Throughout history, food has done more than simply provide sustenance. It has acted as a tool of social transformation, political organization, geopolitical competition, industrial development, military conflict and economic expansion. An Edible History of Humanity is an account of these other, indirect uses of food, which have helped to shape and transform societies around the world, from prehistory to the present.
Food helped to found, structure and bring together civilizations across the world. Food built empires and brought about the surge in economic development that was industrialization. Food has been employed as a military and ideological weapon. And today, in the culmination of a process that has been continuing for thousands of years, the foods we choose in the supermarket are the subject of global debates about trade, development and the adoption of new technologies.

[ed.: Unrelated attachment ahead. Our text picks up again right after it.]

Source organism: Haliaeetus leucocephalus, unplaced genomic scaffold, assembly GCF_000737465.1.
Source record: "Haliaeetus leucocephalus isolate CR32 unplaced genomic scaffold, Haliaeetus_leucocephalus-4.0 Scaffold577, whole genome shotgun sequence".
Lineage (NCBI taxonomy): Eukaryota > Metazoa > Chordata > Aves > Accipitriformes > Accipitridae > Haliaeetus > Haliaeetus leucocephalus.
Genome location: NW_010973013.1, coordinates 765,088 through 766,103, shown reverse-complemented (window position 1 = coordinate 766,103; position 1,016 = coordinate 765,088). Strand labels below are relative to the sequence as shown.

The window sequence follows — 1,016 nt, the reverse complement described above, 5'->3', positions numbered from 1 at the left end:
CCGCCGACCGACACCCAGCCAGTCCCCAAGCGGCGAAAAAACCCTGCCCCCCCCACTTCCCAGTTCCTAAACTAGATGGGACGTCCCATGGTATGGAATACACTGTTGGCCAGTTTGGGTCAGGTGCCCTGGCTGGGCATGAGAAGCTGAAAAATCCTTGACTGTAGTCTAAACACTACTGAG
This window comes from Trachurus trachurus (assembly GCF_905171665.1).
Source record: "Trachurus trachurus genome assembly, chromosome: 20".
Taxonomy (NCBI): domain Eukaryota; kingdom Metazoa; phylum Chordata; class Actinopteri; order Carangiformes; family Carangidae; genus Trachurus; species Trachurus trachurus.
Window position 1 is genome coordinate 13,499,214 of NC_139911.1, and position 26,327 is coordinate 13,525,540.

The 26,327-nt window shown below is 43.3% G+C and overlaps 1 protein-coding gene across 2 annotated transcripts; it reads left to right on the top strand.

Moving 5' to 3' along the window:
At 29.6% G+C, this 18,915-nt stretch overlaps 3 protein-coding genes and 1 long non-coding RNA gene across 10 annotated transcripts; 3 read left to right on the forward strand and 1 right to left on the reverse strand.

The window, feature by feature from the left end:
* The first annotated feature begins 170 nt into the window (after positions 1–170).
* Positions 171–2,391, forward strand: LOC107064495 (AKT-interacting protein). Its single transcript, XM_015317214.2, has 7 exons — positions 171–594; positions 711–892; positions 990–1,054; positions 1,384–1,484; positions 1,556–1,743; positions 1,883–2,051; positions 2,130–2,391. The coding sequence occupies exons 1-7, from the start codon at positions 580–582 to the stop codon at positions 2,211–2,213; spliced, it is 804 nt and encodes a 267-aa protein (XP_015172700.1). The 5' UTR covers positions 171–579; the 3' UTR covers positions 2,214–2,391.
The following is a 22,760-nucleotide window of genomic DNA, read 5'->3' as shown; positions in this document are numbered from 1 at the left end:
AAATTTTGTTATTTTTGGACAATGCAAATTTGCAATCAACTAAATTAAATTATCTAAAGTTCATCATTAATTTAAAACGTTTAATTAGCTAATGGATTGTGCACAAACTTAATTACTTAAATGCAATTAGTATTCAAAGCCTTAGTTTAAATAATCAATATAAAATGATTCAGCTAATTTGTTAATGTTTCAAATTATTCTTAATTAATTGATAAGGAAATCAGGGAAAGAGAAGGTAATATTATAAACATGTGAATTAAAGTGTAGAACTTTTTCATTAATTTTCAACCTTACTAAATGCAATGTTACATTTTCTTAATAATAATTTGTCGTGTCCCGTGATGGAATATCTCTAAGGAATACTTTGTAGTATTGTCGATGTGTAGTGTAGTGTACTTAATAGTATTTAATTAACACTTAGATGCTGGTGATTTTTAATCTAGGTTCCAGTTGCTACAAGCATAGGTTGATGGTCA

Drawing on genetics, archaeology, anthropology, ethno-botany and economics, the story of these gastronomic revolutions is a deeply satisfying account of the whole of human history.
Tom Standage is business editor at The Economist and the author of The Turk, The Neptune File, The Victorian Internet, and A History of the World in Six Glasses. He lives in Greenwich, London.